CONCLUSION. AI-based, fully automated emphysema quantification shows good correlation with TI, potentially contributing to an image-based diagnosis and quantification of emphysema severity.

Hot Topics: Race and Class Affect COVID-19 Risk

Jackie Werner Hot Topics in Research, Infectious Disease, Public Health

Disparities in the Population at Risk of Severe Illness From COVID-19 by Race/Ethnicity and Income

Raifman M, Raifman J. Disparities in the population at risk of severe illness from COVID-19 by race/ethnicity and income. American Journal of Preventive Medicine. 2020. https://doi.org/10.1016/j.amepre.2020.04.003.

Identifying those at heightened risk of severe illness from novel coronavirus disease 2019 (COVID-19) is essential for modeling disease, designing return-to-work criteria, allocating economic assistance, advancing health equity, and limiting morbidity and mortality. The U.S. Centers for Disease Control and Prevention has identified criteria associated with risk of severe complications from COVID-19 infection. Structural inequities have shaped racial, ethnic, and income disparities for many of these criteria. To date, there has been limited analysis of the proportion of the population at risk in the U.S. based on these criteria, or risk factors by race/ethnicity or income. Preliminary national data on cases by race/ethnicity suggest that disparities in hospitalization are already developing. Quantifying disparities in risk is important for allocating resources to prevent, identify, and treat COVID-19-related severe illness and limit diverging outcomes for already vulnerable subgroups.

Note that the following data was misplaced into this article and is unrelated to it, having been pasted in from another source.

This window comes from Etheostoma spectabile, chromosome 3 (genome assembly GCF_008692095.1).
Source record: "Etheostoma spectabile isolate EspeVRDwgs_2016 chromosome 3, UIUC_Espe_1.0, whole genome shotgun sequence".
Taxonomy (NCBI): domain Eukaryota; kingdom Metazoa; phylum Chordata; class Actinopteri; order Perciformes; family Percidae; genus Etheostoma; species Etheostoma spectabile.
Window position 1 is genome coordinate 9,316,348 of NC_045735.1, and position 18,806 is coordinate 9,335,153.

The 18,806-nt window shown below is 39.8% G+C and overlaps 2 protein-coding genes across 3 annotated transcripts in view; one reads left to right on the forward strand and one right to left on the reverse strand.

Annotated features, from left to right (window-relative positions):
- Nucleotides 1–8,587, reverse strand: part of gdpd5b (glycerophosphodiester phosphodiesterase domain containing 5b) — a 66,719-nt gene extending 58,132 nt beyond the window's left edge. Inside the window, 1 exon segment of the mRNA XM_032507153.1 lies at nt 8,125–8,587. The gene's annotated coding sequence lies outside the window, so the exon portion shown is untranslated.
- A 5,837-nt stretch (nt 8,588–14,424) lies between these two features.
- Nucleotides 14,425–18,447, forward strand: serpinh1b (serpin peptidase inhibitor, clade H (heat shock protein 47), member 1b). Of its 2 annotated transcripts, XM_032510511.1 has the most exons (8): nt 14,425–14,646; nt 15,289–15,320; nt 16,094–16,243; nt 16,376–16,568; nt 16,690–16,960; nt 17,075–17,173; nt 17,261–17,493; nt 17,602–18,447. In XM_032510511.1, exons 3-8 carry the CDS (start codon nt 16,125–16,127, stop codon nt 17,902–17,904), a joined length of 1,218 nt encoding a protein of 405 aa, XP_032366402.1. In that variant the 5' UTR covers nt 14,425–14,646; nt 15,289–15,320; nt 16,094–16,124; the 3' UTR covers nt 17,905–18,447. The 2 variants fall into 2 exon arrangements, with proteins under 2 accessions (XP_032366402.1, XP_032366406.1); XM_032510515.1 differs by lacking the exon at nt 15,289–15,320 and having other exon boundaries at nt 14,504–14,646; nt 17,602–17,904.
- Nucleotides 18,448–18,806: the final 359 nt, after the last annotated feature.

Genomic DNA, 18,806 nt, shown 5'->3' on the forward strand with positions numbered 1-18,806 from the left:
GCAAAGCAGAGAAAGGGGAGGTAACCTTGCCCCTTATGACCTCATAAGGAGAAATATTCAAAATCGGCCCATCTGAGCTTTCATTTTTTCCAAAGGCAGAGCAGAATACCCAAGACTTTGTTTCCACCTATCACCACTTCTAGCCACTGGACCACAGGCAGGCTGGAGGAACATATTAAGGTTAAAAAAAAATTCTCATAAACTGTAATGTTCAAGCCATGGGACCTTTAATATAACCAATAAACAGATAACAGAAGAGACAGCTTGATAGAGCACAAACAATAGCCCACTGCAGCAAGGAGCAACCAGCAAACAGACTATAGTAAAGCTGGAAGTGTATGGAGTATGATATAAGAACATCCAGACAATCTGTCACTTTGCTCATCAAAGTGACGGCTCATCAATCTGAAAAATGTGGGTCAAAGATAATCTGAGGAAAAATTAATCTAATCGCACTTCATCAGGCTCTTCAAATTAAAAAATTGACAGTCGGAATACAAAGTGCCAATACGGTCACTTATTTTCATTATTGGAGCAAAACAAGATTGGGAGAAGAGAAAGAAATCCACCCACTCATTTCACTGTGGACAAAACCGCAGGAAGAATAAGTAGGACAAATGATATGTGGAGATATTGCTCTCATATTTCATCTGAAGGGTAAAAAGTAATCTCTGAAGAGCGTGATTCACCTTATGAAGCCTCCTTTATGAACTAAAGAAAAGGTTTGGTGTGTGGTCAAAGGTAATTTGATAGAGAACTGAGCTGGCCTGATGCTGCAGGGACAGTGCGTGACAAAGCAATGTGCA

Hot Topics: Soda Tax Did Not Affect Soda Consumption

Jackie Werner Hot Topics in Research, Public Health

Sugar-Sweetened and Diet Beverage Consumption in Philadelphia One Year after the Beverage Tax

Zhong Y, Auchincloss AH, Lee BK, McKenna RM, Langellier BA. Sugar-Sweetened and Diet Beverage Consumption in Philadelphia One Year after the Beverage Tax. International Journal of Environmental Research and Public Health. 2020; 17(4):1336. https://doi.org/10.3390/ijerph17041336